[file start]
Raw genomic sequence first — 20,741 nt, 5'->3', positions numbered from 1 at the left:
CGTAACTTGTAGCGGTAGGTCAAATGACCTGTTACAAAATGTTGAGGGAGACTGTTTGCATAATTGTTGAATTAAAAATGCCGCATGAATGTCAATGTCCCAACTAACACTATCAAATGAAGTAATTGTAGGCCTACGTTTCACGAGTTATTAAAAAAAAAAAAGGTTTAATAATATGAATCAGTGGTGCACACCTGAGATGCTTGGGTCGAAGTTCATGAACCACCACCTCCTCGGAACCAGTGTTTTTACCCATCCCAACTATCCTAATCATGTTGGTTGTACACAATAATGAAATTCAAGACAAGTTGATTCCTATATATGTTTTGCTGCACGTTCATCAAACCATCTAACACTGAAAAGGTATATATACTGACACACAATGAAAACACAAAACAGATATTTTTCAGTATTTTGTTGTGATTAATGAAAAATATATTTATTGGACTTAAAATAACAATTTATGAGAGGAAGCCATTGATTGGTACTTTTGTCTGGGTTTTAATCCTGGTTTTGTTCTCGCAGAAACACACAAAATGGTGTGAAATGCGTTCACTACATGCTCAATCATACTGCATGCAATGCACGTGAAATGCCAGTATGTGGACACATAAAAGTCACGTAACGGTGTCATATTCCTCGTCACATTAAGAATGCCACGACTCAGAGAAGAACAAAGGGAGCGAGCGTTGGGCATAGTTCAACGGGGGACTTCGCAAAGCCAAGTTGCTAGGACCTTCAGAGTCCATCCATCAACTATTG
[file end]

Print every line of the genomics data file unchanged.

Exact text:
Raw genomic sequence first — 20,741 nt, 5'->3', positions numbered from 1 at the left:
CGTAACTTGTAGCGGTAGGTCAAATGACCTGTTACAAAATGTTGAGGGAGACTGTTTGCATAATTGTTGAATTAAAAATGCCGCATGAATGTCAATGTCCCAACTAACACTATCAAATGAAGTAATTGTAGGCCTACGTTTCACGAGTTATTAAAAAAAAAAAAGGTTTAATAATATGAATCAGTGGTGCACACCTGAGATGCTTGGGTCGAAGTTCATGAACCACCACCTCCTCGGAACCAGTGTTTTTACCCATCCCAACTATCCTAATCATGTTGGTTGTACACAATAATGAAATTCAAGACAAGTTGATTCCTATATATGTTTTGCTGCACGTTCATCAAACCATCTAACACTGAAAAGGTATATATACTGACACACAATGAAAACACAAAACAGATATTTTTCAGTATTTTGTTGTGATTAATGAAAAATATATTTATTGGACTTAAAATAACAATTTATGAGAGGAAGCCATTGATTGGTACTTTTGTCTGGGTTTTAATCCTGGTTTTGTTCTCGCAGAAACACACAAAATGGTGTGAAATGCGTTCACTACATGCTCAATCATACTGCATGCAATGCACGTGAAATGCCAGTATGTGGACACATAAAAGTCACGTAACGGTGTCATATTCCTCGTCACATTAAGAATGCCACGACTCAGAGAAGAACAAAGGGAGCGAGCGTTGGGCATAGTTCAACGGGGGACTTCGCAAAGCCAAGTTGCTAGGACCTTCAGAGTCCATCCATCAACTATTG